Do you think your boss pays you less because you’re a woman?

On Behalf of | Sep 23, 2021 | Employment law

Whether you are fresh out of college or have decades of industry experience, as an ambitious professional woman, you know your worth, and you have no trouble chasing after your goals.

Unfortunately, you may sometimes feel like the company where you work doesn’t really recognize your value as an employee. In fact, you may have suspicions that your employer pays you less because you are female. You know, however, that there are federal rules prohibiting educational institutions and employers from discriminating against women on the basis of their sex.

Federal employment laws, in theory, guarantee female workers the right to equal pay when compared with their similarly credentialed male counterparts. Is there still a significant wage gap that affects what women make?

Many companies still pay women less

If you have a sneaking suspicion based on conversations with co-workers or industry statistics that you make less than men in the same position as you, you might be right. According to data gathered by the Department of Labor, women still only make $0.82 for every dollar that a similarly educated and experienced male in the same field earns.

Women of color are at even higher risk for making less than men in the same field, with researchers showing that Black and Latina women with four-year degrees only earn 65% of what a white man with the same degree would.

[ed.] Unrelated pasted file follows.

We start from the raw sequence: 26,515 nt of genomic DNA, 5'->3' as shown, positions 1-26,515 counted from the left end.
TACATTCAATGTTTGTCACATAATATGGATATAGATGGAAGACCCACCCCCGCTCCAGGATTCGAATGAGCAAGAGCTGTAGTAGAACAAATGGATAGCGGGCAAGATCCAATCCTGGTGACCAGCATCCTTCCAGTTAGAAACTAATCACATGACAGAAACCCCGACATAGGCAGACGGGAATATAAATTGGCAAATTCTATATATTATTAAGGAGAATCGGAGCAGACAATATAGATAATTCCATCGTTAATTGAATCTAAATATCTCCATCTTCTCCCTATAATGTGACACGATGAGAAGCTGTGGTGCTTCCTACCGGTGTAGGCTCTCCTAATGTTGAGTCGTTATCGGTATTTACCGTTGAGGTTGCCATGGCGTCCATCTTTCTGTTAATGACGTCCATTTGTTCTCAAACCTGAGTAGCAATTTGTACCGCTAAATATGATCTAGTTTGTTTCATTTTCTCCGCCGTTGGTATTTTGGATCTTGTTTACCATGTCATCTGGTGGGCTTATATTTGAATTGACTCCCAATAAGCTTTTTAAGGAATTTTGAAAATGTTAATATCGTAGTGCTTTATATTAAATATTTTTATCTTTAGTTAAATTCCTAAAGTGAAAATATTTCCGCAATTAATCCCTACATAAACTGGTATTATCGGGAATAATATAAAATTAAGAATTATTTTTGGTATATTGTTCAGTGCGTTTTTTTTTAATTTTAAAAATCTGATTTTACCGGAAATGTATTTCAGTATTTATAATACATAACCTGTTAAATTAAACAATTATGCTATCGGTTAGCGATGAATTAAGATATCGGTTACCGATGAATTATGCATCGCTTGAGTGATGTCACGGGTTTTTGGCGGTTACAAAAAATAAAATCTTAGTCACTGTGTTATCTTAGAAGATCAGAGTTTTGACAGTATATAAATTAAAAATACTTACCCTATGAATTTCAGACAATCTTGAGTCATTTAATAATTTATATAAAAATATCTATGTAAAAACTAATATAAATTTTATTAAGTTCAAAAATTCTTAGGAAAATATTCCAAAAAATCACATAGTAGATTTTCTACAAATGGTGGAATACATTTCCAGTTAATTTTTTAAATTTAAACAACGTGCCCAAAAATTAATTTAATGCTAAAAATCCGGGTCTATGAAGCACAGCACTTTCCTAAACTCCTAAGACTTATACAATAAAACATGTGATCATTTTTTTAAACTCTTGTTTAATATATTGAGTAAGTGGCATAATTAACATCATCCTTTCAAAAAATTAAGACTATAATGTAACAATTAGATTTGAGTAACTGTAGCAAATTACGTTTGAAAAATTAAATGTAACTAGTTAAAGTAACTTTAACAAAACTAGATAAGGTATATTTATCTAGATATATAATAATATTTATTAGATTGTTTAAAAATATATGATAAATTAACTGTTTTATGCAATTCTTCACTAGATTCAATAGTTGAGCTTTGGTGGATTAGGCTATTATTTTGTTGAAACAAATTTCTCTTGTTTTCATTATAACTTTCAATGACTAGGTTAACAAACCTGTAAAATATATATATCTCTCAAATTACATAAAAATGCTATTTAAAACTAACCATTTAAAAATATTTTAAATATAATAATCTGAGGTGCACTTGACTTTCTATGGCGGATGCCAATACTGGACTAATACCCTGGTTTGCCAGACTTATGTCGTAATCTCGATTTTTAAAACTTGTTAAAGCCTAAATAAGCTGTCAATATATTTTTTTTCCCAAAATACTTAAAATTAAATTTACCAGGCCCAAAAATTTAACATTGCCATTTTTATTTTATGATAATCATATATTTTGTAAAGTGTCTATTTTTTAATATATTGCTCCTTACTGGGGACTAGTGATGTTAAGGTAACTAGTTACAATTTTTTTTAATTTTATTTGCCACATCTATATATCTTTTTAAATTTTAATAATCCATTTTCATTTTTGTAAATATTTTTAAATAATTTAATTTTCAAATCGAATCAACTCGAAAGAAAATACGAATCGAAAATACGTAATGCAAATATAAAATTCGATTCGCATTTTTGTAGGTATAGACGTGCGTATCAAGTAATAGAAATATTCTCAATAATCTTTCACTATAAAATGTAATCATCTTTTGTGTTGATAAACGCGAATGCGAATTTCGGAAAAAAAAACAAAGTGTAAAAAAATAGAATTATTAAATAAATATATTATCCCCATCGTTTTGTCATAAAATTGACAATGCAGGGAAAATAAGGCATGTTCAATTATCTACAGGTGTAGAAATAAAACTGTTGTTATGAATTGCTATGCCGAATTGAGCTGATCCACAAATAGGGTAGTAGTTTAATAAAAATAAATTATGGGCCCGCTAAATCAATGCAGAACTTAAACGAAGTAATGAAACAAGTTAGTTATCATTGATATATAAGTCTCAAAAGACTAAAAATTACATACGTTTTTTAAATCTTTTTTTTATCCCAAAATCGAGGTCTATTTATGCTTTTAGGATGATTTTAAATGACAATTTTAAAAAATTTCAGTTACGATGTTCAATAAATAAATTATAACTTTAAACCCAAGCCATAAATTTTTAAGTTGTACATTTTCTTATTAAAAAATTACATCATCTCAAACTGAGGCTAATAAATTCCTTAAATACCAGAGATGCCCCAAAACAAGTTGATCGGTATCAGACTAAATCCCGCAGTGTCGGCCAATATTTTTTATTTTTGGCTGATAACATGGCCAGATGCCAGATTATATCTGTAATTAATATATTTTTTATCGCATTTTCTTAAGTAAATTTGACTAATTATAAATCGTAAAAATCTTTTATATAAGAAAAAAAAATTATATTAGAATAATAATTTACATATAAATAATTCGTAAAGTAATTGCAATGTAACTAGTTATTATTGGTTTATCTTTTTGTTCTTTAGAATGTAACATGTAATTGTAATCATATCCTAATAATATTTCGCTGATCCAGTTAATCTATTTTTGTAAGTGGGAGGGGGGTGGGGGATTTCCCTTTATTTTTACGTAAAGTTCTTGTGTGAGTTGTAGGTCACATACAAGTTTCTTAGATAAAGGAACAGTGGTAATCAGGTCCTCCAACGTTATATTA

Companies may hire female employees at a lower wage than which they would pay a man for the same position. They may also be less generous when giving cost-of-living raises to female workers. Even female employees who frequently request raises after positive performance reviews may still find that they make less than their male counterparts.

How do you combat unequal pay in the workplace?

As a hardworking, professional woman not receiving fair wages for fair work, you probably want to fight back and get the pay you deserve. The process of bringing a claim against the company for wage discrimination based on sex is complex, but it is often worthwhile.

Not only might you effectively close your personal wage gap by successfully bringing such a claim, you could also help change internal policies so that other women who work for the company in the future will receive appropriate, equal pay instead of facing discrimination. Recognizing how prevalent wage discrimination based on sex remains could help motivate you to take action.